The unique premise allows writers to engage with social and political themes relating to patriarchy, war, and gender politics.
The Only Comedian to Win the Pulitzer, Art Spigelman’s Maus finds the author revisiting his father’s journey as a Holocaust survivor. Depicting Nazis as cats and Jews as mice, the graphic novel swings between past and present, capturing WWII-era claustrophobia and post-traumatic aftermath.
Spigelman uses himself as a character, also covering his personal opinions. He questions whether his work is sympathetic towards similar survivors or simply exploitative. Such introspective tones have made Maus a timeless classic, setting the standard for autobiographical comics such as Persepolis and Palestine.
Inspired by space operas like the star wars movies, Saga is a perfect choice for fans of science fiction and fantasy genres. Rather than engaging in large-scale interstellar battles, Saga focuses on the forbidden romance between two members of warring space races. While caring for their newborn daughter, the two protagonists are caught in the middle of a galactic war.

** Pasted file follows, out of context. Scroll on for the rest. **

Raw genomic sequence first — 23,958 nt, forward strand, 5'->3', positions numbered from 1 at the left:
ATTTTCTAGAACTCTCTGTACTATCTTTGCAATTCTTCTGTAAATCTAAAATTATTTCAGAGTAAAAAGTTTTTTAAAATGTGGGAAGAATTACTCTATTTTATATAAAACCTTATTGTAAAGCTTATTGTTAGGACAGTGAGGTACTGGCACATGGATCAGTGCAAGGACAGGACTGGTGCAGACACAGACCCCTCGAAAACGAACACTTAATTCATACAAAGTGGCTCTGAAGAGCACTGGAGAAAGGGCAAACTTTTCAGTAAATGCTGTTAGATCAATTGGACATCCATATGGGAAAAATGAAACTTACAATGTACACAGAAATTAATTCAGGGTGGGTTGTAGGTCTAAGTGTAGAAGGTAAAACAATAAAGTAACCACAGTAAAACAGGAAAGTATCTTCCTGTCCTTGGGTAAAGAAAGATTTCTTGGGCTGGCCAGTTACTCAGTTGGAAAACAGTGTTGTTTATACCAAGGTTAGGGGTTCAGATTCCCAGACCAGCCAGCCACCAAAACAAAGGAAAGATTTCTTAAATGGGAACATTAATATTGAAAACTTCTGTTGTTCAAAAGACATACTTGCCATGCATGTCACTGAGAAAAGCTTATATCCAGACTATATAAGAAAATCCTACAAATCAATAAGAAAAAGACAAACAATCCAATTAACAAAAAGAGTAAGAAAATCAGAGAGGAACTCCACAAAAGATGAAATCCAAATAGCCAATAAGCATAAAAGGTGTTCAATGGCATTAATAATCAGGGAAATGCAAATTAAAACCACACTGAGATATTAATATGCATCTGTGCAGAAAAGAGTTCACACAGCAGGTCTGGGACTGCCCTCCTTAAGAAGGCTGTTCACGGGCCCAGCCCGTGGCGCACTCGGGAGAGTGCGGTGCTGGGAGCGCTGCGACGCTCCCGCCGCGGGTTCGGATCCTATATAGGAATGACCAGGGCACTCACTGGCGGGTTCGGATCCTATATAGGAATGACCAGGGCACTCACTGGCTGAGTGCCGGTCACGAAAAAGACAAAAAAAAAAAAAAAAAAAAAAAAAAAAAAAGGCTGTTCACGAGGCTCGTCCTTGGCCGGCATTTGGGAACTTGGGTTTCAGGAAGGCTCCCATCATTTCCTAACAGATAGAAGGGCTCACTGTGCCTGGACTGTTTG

Still being published, Saga has drawn immense acclaim for its gender subversions. The characters are humanized while the environments follow the epic fantasy aesthetic. Writer Brian K Vaughn and artist Fiona Staples created the series and partnered for nearly all of the comics in the current 56-issue run.
The sand man
Whether writing fiction or graphic novels, Neil Gaiman is an undisputed legend. the american gods the author’s most popular date with comics might be The sand man series. Incorporating a wide variety of artists such as Jill Thompson, Sam Keith and Bryan Talbot, the series features anthropomorphic forms of non-physical entities and emotions.
The protagonist is Dream, the personification of dreams and stories. The central story begins with Dream’s attempt to regain control of the “Dream World” and progresses to his other metaphysical adventures through space and time. The unconventional characters and plot structure make Gaiman’s series very abstract and surreal for a comic book.